I quit my job in the summer of 2021. There were lots of factors, but one had absolutely nothing to do with my career as a journalist or the hollowing out of the newspaper industry. I just wanted to help my youngest child, Mateo, through his junior year at a Chicago public high school and his 16th year of life.
I soon realised that I had been a better journalist than a parent. And why not? I had worked harder at journalism than at parenting. I enjoyed it more, and I had made the decision, perhaps not consciously, that I would be a journalist first and a parent second. There’s no getting around that now.
In today’s journalism, if we make a mistake in a printed story, we edit the online version and drop in an editor’s note explaining how we corrected the error. Sometimes, we add a word of apology. But life is more like a printed newspaper than a digital website. There is no version of our lives where we can go in and unobtrusively fix the mistakes we have made.
But that’s not to say we can’t mend those mistakes. That just takes a lot more work — and yes, the occasional apology. That’s the thought that often visited me as I spent a year side-by- side with Mateo as he faced the rigors of adolescence and his own personal challenges.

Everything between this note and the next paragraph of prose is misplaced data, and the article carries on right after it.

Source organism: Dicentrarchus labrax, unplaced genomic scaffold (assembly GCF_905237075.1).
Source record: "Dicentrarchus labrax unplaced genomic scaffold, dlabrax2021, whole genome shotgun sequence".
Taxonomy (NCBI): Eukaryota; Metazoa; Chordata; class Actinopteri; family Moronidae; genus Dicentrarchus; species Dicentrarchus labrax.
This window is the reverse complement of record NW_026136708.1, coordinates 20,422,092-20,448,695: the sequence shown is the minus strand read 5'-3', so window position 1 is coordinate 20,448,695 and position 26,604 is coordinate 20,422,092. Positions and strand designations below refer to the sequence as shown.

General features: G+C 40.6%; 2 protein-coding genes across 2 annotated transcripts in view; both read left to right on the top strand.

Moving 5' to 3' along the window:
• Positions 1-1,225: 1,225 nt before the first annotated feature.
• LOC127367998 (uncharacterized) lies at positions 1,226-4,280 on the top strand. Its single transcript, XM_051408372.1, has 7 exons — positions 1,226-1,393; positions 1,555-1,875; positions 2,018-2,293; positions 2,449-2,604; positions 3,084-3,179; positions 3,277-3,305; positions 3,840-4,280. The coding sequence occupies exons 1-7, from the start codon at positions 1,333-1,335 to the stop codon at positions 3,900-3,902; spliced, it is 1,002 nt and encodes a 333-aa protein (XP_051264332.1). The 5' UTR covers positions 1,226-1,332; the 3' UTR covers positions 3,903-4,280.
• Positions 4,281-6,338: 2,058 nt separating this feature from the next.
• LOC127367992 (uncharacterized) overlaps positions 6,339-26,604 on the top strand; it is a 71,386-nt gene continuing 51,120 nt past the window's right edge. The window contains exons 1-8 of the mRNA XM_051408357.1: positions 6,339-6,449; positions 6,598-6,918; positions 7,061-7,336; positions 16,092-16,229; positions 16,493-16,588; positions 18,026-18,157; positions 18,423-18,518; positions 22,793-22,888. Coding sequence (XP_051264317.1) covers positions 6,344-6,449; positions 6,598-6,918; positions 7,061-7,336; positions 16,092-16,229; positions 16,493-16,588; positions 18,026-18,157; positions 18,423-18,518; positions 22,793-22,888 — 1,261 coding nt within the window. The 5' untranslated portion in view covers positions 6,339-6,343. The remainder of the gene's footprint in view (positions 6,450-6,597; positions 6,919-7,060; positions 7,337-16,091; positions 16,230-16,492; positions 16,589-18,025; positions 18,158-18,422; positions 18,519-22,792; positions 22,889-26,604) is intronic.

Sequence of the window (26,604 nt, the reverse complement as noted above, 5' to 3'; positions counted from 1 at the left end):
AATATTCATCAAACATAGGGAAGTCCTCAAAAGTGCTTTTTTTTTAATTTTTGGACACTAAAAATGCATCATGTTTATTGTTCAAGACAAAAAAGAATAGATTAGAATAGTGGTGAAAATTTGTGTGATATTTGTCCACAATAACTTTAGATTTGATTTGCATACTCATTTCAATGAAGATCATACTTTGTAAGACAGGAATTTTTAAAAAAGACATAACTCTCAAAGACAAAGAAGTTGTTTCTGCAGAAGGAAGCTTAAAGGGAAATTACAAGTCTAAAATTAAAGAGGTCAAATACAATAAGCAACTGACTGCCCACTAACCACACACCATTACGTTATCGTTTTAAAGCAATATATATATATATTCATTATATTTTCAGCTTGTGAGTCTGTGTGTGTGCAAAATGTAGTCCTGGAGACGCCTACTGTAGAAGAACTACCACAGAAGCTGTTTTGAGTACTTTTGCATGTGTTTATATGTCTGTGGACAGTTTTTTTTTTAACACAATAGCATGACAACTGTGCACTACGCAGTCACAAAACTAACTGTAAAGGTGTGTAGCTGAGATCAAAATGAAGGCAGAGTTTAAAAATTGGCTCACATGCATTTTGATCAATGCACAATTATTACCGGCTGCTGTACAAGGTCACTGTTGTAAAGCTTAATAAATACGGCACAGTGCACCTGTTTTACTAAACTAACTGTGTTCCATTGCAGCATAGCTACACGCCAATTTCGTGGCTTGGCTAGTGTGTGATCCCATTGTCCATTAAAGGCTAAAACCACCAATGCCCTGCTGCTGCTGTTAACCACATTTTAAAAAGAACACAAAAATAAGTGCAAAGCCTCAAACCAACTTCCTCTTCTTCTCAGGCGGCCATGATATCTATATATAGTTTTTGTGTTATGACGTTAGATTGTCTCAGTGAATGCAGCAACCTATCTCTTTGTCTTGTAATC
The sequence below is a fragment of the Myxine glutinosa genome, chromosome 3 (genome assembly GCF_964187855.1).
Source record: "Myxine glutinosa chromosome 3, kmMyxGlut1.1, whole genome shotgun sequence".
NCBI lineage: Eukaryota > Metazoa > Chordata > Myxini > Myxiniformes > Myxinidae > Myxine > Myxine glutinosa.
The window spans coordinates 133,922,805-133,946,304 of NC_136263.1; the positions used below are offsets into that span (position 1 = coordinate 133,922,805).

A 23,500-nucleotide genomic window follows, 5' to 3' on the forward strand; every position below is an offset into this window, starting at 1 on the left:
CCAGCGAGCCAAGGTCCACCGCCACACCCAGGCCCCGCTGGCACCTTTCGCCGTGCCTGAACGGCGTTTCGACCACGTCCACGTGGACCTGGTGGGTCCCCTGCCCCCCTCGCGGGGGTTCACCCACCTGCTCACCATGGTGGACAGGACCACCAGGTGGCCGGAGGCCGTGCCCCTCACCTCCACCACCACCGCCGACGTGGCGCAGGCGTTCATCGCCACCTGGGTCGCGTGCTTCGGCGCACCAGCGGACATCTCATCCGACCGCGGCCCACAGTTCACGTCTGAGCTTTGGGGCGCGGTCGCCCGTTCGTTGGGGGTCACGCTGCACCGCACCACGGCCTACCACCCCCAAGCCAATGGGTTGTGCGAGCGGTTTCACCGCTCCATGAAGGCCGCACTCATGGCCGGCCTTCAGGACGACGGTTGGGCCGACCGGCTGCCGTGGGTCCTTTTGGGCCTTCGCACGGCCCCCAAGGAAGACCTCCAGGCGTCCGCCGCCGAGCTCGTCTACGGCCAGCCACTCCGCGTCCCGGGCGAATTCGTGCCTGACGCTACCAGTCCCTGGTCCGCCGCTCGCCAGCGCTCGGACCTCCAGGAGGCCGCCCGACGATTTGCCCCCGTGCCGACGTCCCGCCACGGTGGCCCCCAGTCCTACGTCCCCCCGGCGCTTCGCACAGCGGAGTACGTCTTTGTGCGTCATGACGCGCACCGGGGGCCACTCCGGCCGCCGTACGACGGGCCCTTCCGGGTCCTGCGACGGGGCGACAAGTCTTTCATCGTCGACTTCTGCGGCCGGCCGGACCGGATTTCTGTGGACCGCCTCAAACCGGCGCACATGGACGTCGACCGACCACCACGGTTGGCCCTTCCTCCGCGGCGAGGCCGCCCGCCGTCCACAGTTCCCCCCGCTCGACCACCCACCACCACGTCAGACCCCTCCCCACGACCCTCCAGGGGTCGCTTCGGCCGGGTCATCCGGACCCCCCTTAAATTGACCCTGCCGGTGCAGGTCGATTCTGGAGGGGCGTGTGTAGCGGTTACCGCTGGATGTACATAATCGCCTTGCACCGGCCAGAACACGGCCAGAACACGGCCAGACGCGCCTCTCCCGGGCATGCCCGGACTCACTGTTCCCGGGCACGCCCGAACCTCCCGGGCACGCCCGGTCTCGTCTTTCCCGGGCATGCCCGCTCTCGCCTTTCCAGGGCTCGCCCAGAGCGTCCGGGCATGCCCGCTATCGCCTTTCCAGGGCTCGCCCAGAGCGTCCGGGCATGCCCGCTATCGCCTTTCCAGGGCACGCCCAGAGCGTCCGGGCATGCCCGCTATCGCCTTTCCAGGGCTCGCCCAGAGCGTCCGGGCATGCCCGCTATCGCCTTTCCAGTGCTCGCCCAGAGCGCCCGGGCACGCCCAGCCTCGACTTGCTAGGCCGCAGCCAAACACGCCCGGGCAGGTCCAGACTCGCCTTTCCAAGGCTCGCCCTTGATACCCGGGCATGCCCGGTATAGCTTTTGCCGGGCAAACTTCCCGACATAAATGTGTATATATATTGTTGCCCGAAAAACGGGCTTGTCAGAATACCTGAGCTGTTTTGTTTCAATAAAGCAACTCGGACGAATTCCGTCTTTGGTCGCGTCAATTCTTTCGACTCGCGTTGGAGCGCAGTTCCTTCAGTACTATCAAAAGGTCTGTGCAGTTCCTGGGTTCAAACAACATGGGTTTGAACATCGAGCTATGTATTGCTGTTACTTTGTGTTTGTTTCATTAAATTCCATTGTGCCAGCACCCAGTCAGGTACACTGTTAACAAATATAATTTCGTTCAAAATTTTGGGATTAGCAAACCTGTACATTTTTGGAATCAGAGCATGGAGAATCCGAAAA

Mateo struggles with acute learning disabilities that make academics extremely challenging. He can talk a mile a minute but freezes up over the most basic arithmetic. Other developmental issues make the social part of high school an impossible riddle.
For Mateo, this was an opportunity to have his father all to himself, to indulge his harebrained hypotheticals, to reassure him in his fears.
Among the challenges is Tourette syndrome, a nervous system disorder that can cause physical and verbal tics. Adults and kids with Tourette’s might display anything from odd facial expressions to sudden and involuntary whole body movements. The vocal tics might sound like grunts or groans, squeaks, or incredibly loud hiccups.
For Mateo, Tourette’s comes and goes in waves. He enjoys days marked only by a handful of hardly noticeable events, and though peace is never quite at hand, the relative calm that descends on those days of little ticcing is like a walk in a quiet wood.
Any parent who cares for a child with chronic challenges knows that those good days bring a mix of emotions: relief, of course, and a hope, almost always false, that the worst is over. Mostly, you wonder what you’ve done right — and how long the good stretch will last.
On bad days, Mateo’s Tourette’s is a constant presence, like a taut movie score that lodges in your brain and raises your blood pressure. In the worst cases — and the most frustrating and exhausting for our beloved Mateo — he blurts out profanities, sexual terms, and even racial and ethnic epithets. It breaks your heart.
Yet for all of Mateo’s foibles, everyone roots for him. People routinely tell me that Mateo is one of the most endearing and likeable kids they have met. I tell friends that I can remember maybe two or three times that Mateo has ever woken up in a bad mood or without saying, “Good morning.” (And he’s a teenager!) Mateo simply does not have a wrong side of the bed. He is enthusiastic and curious and caring — and, so far, indomitable.